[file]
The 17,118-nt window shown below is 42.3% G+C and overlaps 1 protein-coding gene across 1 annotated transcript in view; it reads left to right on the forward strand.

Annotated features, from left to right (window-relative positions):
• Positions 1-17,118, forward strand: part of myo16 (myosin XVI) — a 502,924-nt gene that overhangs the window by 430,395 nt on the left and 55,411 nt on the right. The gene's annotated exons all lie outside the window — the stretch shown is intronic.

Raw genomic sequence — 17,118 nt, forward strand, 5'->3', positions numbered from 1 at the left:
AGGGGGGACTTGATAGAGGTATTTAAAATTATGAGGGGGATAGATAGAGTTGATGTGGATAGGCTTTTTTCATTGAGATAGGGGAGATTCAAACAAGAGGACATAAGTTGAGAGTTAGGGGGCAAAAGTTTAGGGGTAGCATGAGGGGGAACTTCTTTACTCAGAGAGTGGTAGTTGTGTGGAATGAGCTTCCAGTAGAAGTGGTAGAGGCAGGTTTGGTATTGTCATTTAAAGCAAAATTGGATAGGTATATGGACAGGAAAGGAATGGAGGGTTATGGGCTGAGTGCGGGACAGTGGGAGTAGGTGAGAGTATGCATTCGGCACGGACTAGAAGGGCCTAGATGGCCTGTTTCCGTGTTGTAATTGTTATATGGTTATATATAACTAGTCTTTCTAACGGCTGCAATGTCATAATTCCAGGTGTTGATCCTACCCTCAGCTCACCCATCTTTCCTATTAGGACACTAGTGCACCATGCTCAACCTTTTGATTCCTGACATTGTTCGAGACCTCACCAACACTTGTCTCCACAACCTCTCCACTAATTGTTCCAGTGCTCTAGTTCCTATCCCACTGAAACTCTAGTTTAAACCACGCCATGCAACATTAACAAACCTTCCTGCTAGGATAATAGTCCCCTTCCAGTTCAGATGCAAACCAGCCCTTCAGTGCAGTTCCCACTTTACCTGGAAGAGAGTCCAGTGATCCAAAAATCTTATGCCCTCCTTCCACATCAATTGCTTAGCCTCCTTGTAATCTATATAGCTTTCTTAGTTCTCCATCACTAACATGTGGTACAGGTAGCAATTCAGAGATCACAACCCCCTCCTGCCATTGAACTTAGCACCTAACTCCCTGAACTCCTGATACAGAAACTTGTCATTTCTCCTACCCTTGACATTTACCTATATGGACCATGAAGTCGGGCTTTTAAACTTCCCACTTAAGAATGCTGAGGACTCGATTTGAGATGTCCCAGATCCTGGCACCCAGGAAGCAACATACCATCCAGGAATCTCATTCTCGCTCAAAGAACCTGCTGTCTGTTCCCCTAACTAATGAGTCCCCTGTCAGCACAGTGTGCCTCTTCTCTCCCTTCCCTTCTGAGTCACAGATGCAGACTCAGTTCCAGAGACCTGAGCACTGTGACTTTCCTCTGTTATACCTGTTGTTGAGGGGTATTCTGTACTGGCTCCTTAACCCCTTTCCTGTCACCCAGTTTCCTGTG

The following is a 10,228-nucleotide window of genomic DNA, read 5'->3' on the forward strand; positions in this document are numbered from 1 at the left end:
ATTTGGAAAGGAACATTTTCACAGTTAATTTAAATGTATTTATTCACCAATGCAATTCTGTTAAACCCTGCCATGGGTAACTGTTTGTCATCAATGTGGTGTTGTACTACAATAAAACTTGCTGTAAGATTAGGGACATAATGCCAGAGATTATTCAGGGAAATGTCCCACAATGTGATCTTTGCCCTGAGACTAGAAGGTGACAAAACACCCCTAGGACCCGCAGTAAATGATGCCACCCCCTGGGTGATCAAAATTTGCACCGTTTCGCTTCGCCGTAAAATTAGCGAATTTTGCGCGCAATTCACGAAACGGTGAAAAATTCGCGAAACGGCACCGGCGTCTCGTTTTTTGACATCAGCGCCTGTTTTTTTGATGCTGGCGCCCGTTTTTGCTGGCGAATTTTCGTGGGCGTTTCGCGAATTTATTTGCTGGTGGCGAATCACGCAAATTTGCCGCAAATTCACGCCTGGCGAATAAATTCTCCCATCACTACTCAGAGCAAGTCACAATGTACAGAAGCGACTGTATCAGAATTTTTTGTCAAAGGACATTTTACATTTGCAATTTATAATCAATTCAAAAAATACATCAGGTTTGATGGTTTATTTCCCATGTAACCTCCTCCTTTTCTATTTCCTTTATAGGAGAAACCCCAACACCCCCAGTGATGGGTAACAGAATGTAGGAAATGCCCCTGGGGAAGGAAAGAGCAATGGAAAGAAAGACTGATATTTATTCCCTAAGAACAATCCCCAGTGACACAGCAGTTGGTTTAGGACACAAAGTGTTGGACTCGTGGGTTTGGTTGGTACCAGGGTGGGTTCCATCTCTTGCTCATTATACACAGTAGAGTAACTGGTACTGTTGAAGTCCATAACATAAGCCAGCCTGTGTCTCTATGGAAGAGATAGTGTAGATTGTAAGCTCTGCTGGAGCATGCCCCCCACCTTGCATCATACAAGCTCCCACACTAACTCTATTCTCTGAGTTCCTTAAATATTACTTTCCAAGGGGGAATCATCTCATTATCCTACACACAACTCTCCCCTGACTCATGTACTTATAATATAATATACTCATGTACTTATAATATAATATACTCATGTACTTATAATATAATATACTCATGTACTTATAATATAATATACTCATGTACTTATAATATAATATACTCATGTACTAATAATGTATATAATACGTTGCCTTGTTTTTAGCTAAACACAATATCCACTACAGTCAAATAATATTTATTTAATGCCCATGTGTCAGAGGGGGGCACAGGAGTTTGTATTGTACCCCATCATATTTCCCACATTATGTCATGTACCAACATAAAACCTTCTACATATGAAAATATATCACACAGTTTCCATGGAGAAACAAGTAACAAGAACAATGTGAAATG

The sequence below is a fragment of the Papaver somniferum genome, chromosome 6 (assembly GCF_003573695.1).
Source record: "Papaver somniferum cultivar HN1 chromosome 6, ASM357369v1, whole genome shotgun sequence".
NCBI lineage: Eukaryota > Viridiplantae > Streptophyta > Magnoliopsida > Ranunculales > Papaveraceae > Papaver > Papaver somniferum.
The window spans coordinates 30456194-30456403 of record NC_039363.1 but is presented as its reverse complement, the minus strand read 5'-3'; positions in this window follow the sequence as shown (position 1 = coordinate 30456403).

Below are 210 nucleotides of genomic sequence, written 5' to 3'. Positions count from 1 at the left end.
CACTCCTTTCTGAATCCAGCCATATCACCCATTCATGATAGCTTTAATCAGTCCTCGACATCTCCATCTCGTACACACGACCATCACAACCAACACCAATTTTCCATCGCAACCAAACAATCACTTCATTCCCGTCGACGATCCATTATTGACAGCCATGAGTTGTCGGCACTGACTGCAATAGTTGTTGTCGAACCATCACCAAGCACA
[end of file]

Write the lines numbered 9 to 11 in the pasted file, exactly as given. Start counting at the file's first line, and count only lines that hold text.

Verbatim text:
Source record: "Papaver somniferum cultivar HN1 chromosome 6, ASM357369v1, whole genome shotgun sequence".
NCBI lineage: Eukaryota > Viridiplantae > Streptophyta > Magnoliopsida > Ranunculales > Papaveraceae > Papaver > Papaver somniferum.
The window spans coordinates 30456194-30456403 of record NC_039363.1 but is presented as its reverse complement, the minus strand read 5'-3'; positions in this window follow the sequence as shown (position 1 = coordinate 30456403).